A few of the recordings I listened to during the re-review period were especially noteworthy. Danilo Perez's graceful piano on his CD Panamonk had a luster that was captivating. The individual notes just hung in the air and then decayed naturally, without constriction or bluntness. As equally impressive--but for different reasons--was Greg Brown's Further In, a CD you can enjoy because it will increase your emotional literacy (gulp!) and make your system sound great. Brown has a voice that's warm and languid--a combination that can make a tube-heavy system like mine sound too relaxed. Even though they were used the second time around on solid-state gear, the RMX Ultras helped bring all of Brown's phrasing and nuance through and even assisted with his stage lighting. Used as their designer intended, the Marigo RMX Ultras are easily the finest power cords I've had in my system.
Yes, I'm happy that Ron Hedrich set me straight, and when he offered to send me three more RMX Ultras and an Apparition Reference A/C Power Center (with its own integral RMX Ultra power cord) so that I could really hear what his cords can do, I just couldn't refuse--in the name of better reviewing, of course. Look for a follow-up on a screen near you.
One of the many great things about the Internet is the way that subjects can be quickly volleyed about by a number of participants. A recent thread on RAO (rec.audio.opinion) asked the eternal question, "Are $500 power cords worth it?" My answer? Yes, if you have the money and care to spend it on something that will further squeeze performance out of your system. Well, the Marigo RMX Ultras are almost $600 each, and in my opinion they're worth their lofty price. They made music reproduced with my system more enjoyable--more real--and given their materials and build, their price seems positively sane, especially in comparison to the prices of other statement high-end products.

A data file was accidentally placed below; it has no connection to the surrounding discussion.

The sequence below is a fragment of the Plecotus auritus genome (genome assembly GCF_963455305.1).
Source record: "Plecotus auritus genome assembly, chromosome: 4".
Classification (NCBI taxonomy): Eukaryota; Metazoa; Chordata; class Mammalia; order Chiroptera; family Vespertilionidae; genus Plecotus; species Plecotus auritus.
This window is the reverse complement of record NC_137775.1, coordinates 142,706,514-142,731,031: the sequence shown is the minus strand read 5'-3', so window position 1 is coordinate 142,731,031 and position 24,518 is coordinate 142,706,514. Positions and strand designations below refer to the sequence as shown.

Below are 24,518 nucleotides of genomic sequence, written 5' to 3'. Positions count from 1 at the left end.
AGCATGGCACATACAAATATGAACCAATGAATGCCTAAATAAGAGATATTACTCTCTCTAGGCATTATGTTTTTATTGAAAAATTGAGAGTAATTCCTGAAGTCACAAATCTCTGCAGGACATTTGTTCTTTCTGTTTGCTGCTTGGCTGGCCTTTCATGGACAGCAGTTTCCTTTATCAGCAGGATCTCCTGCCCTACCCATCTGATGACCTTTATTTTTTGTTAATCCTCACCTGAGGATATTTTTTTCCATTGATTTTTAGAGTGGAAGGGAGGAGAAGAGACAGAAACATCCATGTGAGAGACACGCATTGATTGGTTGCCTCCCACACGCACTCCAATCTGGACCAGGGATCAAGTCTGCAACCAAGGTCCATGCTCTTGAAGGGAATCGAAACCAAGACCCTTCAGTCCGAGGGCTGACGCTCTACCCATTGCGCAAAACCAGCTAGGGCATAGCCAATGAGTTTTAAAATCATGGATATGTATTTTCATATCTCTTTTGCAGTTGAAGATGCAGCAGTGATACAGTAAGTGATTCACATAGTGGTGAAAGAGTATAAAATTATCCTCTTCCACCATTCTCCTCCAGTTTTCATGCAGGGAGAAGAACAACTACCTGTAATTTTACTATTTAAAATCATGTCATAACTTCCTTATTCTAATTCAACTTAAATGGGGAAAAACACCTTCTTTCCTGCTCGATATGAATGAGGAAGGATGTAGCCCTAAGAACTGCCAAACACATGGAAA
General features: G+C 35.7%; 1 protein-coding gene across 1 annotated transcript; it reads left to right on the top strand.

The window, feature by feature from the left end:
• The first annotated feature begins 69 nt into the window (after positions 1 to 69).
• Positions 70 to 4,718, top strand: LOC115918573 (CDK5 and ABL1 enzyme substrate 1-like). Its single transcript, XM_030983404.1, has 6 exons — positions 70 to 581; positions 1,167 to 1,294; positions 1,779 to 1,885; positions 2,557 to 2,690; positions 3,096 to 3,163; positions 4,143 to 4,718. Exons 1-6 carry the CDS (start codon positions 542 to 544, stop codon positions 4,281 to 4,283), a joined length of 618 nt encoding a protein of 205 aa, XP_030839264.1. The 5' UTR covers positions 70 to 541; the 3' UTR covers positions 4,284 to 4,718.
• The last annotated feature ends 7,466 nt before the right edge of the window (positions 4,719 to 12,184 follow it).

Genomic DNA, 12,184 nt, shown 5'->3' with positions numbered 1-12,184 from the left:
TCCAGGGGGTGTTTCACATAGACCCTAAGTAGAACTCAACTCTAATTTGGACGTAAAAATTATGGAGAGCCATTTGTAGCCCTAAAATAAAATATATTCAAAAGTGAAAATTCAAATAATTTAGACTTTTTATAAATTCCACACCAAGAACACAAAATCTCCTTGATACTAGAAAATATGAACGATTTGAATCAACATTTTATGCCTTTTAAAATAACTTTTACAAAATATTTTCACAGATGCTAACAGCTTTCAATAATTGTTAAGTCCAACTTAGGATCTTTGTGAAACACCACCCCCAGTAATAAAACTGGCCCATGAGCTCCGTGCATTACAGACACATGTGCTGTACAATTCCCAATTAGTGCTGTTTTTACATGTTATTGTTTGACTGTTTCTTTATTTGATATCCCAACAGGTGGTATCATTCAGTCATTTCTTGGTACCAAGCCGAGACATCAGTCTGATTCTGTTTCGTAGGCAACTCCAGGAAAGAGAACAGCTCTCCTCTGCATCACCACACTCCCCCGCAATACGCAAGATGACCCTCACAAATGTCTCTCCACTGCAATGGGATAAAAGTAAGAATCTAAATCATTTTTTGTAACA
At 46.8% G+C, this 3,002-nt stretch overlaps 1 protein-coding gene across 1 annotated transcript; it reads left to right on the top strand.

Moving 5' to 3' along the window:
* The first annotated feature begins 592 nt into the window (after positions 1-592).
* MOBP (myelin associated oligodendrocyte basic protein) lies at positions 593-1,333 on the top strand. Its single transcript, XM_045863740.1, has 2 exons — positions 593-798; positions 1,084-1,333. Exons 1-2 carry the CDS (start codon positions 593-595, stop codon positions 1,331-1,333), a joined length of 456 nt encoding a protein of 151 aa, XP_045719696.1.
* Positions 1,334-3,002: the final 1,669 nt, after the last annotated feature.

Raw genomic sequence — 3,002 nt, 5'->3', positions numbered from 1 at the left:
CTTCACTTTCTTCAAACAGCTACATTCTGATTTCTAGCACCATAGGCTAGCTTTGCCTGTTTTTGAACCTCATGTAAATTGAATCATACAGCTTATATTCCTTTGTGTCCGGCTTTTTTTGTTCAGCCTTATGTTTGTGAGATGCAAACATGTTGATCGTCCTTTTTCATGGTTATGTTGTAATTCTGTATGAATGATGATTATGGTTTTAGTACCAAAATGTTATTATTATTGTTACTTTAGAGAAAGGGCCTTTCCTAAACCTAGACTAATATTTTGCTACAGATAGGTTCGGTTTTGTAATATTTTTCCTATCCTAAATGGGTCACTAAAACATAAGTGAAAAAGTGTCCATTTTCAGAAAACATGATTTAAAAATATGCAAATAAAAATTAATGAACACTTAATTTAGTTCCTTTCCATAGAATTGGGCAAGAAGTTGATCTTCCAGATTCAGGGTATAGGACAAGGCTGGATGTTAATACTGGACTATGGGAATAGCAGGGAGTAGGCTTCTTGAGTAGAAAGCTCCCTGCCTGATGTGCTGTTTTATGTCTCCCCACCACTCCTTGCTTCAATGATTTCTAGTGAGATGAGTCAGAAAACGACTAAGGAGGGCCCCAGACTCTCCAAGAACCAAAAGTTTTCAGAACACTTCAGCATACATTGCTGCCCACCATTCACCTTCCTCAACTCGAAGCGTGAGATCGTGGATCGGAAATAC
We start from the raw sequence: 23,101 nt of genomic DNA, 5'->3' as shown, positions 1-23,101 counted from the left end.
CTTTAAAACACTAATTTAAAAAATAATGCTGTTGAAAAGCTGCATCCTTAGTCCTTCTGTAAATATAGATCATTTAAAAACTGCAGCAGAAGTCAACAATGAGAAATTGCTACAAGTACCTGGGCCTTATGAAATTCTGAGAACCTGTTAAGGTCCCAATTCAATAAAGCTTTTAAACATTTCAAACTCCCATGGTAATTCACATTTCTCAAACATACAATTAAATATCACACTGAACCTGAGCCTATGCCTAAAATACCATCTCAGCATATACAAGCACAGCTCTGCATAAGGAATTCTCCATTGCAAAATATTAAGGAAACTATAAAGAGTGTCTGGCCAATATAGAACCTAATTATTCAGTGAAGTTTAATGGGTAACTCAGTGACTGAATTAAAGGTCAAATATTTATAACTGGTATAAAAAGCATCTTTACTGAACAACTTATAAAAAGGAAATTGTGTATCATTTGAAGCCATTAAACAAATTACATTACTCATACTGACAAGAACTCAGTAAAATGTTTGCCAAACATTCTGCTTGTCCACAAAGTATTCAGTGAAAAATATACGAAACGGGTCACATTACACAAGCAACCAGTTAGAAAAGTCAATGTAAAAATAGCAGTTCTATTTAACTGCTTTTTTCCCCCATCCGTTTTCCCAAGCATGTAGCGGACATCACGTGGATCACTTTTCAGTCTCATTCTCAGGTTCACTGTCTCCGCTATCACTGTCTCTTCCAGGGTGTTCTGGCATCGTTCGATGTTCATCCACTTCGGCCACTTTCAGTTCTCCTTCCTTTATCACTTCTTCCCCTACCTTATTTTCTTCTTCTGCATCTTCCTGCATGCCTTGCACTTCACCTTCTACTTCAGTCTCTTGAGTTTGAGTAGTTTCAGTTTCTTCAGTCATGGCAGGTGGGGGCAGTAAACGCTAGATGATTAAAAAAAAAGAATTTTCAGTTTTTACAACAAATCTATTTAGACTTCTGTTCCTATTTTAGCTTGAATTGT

If you own a system that you're not completely at ease with, for whatever musical reason, you'd be unwise to spend a substantial amount of money on power cords. Upgrade your equipment first, and then optimize it. If, on the other hand, you have just what you want, give the Marigo RMX Ultra power cords a listen. Your time, and probably your money, will be well spent.
|Marigo RMX Ultra Power Cord
Price: $575 USD, 6 foot length (each additional foot adding $50)
Marigo Audio Lab